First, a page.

effect of pressure on emulsion sensitivity

Discussion in 'Silver Gelatin Based Emulsion Making & Coating' started by Hypoxic, Feb 8, 2017.

  1. Hypoxic

    Hypoxic Member

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    I've been reading and cross referencing as much as I can trying to compare the emulsions and how the mixing and ripening affect their speed and then I came across patent: "Superatmospheric pressure used to improve the sensitivity of silver halide emulsions" US3542557

    The patent claims subjecting a silver halide emulsion to 3000psi-6000psi for 16+ hours increases the speed dramatically and they provide data demonstrating a 100 speed emulsion subjected to 2000psi nitrogen atmosphere for 24 hrs yields a change in structure delivering a 400 speed emulsion.

    I've searched and searched on APUG and I can't find mention or reference to such a process... is this a valid technique or anybody familiar with this.
     
  2. Gerald C Koch

    Gerald C Koch Subscriber

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    I would hazard a guess that the technical requirements (2000 psi, ...) are beyond what APUGers are capable of duplicating.
     
  3. keenmaster486

    keenmaster486 Subscriber

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    Just blow on it really hard. That'll work fine.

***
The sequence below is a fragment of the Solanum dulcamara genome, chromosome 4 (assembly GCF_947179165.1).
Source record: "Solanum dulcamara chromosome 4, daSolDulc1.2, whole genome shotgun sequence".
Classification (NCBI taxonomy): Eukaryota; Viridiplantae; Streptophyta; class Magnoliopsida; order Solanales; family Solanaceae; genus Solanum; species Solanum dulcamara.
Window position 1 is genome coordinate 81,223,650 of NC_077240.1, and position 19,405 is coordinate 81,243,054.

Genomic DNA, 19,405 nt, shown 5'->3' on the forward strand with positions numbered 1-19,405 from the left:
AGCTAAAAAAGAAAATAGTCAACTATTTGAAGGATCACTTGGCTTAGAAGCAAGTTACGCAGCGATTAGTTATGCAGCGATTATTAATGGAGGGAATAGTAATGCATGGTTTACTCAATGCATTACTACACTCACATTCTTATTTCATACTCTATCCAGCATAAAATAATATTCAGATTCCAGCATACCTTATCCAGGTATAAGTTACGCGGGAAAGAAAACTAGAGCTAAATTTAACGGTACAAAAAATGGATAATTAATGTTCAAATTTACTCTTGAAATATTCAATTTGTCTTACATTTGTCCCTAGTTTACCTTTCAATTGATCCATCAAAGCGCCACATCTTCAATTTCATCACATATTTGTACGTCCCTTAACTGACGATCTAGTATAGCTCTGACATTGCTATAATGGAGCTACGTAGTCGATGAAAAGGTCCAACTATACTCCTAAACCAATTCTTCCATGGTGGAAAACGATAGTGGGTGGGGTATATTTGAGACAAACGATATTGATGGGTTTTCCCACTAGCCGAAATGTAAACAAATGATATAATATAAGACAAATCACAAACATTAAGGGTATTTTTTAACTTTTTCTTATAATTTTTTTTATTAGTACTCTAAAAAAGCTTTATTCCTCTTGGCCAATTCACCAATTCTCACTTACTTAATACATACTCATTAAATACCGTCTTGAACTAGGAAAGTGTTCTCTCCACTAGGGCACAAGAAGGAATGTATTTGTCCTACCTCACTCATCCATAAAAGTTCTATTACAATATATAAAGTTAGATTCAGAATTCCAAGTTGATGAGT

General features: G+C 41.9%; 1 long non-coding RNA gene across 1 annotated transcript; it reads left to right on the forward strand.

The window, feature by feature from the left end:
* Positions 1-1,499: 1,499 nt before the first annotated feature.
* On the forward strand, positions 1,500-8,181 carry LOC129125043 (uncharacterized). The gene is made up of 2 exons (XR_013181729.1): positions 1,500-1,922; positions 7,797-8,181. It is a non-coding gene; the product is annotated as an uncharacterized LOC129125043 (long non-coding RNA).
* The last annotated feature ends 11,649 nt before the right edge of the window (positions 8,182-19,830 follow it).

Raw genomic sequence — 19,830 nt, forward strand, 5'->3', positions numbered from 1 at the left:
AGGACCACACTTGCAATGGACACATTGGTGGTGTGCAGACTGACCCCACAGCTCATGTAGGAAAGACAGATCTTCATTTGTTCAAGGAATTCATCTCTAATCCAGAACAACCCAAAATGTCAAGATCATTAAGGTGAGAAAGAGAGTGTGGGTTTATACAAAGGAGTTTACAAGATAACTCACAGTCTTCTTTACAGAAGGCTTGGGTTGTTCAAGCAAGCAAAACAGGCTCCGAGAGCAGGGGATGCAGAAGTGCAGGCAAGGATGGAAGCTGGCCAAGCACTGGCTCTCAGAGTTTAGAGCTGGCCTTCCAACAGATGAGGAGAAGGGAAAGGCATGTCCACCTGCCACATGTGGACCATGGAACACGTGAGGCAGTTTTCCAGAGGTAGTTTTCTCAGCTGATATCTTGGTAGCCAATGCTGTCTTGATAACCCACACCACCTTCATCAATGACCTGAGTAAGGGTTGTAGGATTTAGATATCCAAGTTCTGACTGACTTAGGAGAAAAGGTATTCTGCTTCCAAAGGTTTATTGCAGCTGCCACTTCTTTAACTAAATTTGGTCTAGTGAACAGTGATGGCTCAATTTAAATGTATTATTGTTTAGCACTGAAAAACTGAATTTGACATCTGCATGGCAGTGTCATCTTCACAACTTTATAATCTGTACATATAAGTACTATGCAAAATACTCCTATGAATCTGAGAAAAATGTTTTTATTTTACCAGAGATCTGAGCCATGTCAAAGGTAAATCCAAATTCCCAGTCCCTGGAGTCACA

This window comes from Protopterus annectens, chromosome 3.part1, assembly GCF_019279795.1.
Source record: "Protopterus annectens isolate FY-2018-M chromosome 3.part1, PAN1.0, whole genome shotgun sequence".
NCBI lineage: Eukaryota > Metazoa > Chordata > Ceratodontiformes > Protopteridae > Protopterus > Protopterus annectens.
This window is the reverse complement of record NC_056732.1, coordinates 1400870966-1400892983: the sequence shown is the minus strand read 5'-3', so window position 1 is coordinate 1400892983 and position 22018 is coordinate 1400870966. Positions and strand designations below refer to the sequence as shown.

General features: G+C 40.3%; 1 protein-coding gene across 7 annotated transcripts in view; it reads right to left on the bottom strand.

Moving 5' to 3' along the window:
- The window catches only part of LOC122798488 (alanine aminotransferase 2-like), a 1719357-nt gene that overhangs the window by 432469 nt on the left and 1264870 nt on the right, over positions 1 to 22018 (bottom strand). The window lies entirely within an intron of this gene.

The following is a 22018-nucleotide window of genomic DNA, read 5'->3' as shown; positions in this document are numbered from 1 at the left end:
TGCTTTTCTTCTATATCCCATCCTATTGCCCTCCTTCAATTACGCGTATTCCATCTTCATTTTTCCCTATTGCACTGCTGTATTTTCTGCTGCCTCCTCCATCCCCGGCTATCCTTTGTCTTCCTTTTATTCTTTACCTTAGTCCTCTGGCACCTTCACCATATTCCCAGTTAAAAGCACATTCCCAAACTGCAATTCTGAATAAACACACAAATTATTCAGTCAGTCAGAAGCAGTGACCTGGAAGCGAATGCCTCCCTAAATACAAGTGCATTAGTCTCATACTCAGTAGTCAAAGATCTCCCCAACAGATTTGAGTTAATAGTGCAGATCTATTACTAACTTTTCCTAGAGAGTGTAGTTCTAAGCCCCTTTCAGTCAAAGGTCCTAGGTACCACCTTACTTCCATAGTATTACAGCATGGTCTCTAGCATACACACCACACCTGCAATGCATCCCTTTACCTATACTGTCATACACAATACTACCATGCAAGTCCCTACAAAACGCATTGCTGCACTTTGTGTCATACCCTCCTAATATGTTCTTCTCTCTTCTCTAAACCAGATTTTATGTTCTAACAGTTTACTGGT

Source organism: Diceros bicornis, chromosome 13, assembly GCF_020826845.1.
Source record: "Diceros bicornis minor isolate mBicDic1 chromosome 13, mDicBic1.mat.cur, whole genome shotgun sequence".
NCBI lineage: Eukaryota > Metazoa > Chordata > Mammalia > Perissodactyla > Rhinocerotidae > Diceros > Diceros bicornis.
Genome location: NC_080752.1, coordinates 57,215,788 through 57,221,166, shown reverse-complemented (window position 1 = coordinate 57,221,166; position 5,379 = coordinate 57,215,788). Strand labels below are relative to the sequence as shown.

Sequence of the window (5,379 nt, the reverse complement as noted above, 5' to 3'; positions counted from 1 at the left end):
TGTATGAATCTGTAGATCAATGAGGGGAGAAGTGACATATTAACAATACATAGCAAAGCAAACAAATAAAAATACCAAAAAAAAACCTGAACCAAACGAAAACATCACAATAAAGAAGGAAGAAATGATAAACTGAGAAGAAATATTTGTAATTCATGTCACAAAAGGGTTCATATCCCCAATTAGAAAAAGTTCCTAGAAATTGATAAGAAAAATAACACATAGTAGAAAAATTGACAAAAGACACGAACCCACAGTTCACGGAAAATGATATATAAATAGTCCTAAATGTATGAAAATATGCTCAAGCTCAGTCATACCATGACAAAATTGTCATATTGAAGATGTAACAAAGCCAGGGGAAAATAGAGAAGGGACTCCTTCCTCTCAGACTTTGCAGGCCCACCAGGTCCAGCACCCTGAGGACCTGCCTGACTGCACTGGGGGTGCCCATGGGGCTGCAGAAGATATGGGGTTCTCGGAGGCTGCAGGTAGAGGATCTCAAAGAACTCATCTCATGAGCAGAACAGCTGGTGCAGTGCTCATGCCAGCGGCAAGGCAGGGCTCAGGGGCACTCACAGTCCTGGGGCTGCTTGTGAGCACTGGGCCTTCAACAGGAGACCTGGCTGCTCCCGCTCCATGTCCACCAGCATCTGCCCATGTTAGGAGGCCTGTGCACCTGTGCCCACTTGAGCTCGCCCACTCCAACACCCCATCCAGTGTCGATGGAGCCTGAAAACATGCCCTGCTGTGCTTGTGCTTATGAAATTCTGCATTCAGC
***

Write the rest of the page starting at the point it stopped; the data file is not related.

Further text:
4. pdeeh

    pdeeh Member

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    The patent makes claims for not less than 30psi, not less than 50psi, and "about" 2000psi as separate cases where improvements are found.

    So in some parts not impossible for an APUGger with access to industrial equipment as part of their job or at a University, for instance.
     
  5. AgX

    AgX Member

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    But they also were yielding a quadrupling of gamma!
     
  6. Wallendo

    Wallendo Subscriber

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    30 psi is just 67.5 feet of seawater, 50 psi is 112 fsw. It would be easy to go on a deep sea fishing trip and compress some liquid emulsion this way. Put it in an airtight wine bag and drop it overboard at night with a weight for a while. You'd need some really deep water and a long rope (4500 ft) to get to 2000psi however.
     
  7. pdeeh

    pdeeh Member

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    Hehe temperature control might be a challenge with that method :wink:
     
  8. OP
    OP
    Hypoxic

    Hypoxic Member

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    Wow.. more response than I thought. The patent is old and I'm hoping somebody here has experience as surely the majors have tried but could not scale it.

    I'm an eCCR guy and and pump 5000psi lab clean "zero" air through hyper-filter stacks/sieves in my garage..the pressure and temp is a non issue for me. All scuba, paintball, scba are available >=3000, and welding gasses usually come in at 2200psi+ depending on gas so a small vessel, gas whip, CGA fittings, and a few swagelok parts is not out our range for the APUG community.

    I was thinking surely crystals grow best under pressure as they do in caves/deep and with a little searching I came across the patent which verified my assumption. I'm getting ahead of myself as I need to make TLF1 first before I go nuts with this, but this avenue seems promising.